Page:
They keep burgeoning, even though evidence-based research indicates they’re not working. They’re unfair to employees. They intrude on workers’ privacy. And so AARP, the largest advocacy group for older Americans, is suing a federal agency to try to curb workplace wellness programs.
AARP says in its suit that the Equal Employment Opportunity Commission, which oversees many workplace practices, must recognize that employer wellness programs are discriminatory, and they violate workers’ rights to keep private their personal health information.
Believing the programs help reduce ever-rising medical costs by encouraging healthier behaviors, employers are offering increasing incentives to get their employees into wellness programs. Some pay as much as 30 percent of workers’ annual health insurance premiums. The New York Times, citing Kaiser Family Foundation data, said those yearly premiums for an individual average run $6,435. That means a worker could lose as much as $2,000 by declining to join a company wellness program.
But AARP says the EEOC should immediately bar these kinds of incentives, because they are biased against those who are ill and do not want to disclose that to their employers.
The group says the programs aren’t just about encouraging workers to exercise more or to stop smoking, for example by agreeing to sign up for text messages or by visiting monitored web sites to record results. Instead, some employ biometrics, collecting increasingly detailed health information and matching it against known profiles of individuals with chronic or developing conditions. Some collect blood and other samples. Some demand private medical or genetic information. A colleague tells us that one of his recent employers required staffers both to undergo health checks by an MD, then to do many of the same tests with the wellness program, notably measures of weight and blood pressure. Their results did not agree. But to benefit from the company wellness incentives, he was forced into a weight and hypertension program, which neither his employer’s doctor nor his own thought was needed.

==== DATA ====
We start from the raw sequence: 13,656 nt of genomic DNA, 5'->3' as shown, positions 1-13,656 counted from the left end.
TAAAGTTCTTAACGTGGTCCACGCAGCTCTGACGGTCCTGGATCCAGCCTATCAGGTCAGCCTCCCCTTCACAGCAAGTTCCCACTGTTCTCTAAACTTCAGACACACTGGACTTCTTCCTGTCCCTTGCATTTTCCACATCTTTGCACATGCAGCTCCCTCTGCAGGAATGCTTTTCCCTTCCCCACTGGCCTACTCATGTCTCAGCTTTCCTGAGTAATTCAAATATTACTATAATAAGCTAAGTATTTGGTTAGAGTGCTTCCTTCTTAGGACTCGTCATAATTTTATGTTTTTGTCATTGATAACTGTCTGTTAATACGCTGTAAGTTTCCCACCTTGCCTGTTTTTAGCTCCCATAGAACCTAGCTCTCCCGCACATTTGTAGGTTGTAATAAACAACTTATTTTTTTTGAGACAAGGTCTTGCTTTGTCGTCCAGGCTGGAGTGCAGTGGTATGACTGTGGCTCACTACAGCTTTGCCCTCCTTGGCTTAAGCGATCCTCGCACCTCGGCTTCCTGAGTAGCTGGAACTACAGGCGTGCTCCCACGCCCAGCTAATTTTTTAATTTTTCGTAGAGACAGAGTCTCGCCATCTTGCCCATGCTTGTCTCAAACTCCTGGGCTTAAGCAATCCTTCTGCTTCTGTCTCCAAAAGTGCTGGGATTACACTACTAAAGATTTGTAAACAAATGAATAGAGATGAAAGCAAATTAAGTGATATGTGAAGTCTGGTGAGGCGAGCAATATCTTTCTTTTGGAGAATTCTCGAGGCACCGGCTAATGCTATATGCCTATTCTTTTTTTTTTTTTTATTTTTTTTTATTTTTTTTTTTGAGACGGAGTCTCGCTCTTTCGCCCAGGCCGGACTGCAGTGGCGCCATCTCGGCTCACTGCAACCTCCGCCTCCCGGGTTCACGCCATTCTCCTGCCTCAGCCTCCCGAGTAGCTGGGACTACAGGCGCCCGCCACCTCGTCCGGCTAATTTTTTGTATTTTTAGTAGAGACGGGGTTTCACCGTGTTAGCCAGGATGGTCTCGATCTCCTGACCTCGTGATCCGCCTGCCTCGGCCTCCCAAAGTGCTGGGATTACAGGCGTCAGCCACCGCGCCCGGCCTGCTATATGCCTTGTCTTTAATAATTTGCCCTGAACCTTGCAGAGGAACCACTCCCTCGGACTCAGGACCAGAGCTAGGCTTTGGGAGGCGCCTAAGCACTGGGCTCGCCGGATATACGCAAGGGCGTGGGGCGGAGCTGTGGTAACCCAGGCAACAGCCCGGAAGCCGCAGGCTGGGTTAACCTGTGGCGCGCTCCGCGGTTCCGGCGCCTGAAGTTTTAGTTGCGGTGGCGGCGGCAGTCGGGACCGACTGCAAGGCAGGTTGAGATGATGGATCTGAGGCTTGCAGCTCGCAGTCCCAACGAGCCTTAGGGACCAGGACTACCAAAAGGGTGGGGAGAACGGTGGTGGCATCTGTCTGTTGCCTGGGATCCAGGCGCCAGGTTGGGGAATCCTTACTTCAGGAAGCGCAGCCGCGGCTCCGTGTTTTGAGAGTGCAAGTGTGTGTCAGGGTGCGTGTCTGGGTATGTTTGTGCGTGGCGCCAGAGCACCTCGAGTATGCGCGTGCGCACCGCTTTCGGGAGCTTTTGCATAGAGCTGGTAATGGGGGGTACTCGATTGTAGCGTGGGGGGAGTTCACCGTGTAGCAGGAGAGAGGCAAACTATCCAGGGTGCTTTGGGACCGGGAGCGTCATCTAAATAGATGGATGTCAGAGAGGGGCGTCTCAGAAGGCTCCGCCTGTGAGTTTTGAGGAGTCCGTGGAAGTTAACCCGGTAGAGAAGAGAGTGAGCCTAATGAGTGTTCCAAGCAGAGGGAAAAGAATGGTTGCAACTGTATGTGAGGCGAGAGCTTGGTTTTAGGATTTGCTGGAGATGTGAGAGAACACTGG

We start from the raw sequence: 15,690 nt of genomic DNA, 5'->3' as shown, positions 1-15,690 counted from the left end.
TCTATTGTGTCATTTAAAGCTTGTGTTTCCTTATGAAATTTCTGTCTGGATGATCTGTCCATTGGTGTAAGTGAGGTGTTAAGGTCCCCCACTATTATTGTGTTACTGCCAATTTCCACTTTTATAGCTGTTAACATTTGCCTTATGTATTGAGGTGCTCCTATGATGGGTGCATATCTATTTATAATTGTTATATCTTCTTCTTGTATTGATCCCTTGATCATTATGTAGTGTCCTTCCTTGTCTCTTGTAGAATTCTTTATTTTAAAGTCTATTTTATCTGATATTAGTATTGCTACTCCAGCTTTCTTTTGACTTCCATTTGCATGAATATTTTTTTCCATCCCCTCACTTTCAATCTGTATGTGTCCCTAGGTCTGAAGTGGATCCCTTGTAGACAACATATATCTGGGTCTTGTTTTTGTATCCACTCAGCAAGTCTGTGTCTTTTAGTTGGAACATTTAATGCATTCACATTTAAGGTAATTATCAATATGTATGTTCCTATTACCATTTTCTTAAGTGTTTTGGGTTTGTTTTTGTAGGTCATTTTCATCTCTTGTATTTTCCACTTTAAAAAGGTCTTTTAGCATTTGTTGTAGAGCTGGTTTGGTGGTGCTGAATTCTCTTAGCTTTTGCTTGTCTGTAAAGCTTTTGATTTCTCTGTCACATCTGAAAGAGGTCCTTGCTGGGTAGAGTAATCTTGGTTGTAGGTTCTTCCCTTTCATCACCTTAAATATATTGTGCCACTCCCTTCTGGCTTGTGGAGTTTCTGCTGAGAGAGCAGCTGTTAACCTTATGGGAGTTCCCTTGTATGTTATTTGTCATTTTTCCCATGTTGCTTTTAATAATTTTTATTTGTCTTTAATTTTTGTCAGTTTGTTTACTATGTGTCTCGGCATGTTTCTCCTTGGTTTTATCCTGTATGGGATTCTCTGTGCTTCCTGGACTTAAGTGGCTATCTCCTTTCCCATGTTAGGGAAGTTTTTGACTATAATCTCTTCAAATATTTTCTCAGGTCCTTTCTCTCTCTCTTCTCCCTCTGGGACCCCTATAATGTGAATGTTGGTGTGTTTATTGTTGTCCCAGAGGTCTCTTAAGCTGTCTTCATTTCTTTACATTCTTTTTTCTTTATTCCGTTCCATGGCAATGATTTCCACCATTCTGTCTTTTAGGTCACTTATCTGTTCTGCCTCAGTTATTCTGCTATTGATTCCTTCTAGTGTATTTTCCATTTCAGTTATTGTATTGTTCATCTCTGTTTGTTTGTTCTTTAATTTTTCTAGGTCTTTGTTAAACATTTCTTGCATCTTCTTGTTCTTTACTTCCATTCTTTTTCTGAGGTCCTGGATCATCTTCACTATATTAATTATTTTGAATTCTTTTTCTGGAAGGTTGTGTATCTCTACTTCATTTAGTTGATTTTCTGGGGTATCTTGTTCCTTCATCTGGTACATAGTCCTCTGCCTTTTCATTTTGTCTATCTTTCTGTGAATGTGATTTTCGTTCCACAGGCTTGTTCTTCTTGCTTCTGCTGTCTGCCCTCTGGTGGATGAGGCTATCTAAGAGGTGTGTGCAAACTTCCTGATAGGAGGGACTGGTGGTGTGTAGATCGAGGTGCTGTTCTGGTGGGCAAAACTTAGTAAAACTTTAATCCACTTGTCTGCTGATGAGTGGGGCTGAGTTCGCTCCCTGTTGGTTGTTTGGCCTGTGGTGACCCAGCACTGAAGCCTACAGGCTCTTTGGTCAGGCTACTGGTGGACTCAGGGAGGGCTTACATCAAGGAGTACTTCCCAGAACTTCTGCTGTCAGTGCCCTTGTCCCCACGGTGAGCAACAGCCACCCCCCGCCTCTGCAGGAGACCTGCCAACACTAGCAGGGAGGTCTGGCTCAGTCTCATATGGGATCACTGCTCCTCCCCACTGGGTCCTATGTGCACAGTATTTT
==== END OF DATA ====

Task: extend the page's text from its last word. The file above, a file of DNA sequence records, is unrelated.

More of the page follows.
I’ve written about the dark sides of these programs, particularly when companies want workers to give up private health information. If employers can’t ask you whether you have cancer or received treatment for mental illness or substance abuse because it isn’t pertinent to your work, why can companies try to get this information, back door, with wellness programs? If you have a chronic health condition (think diabetes, anxiety, depression, or heart disease) and you, your caregiver, and your loved ones are managing it just fine, why should a company program be allowed to butt in?
Workplace wellness programs, an effort to cut medical costs as encouraged in the Affordable Care Act, aka Obamacare, have blown up into a $6 billion industry, the nonpartisan, independent RAND Corporation has found. Its researchers say the programs can help cut smoking and maybe they help with weight issues. But overall they’re expensive and ineffective, RAND says, based on multiple studies.
Most Americans rely on job-based health insurance—not, as news coverage might convince you, on coverage through Obamacare exchanges. So these wellness programs are relevant to lots of people, and ought to be reconsidered.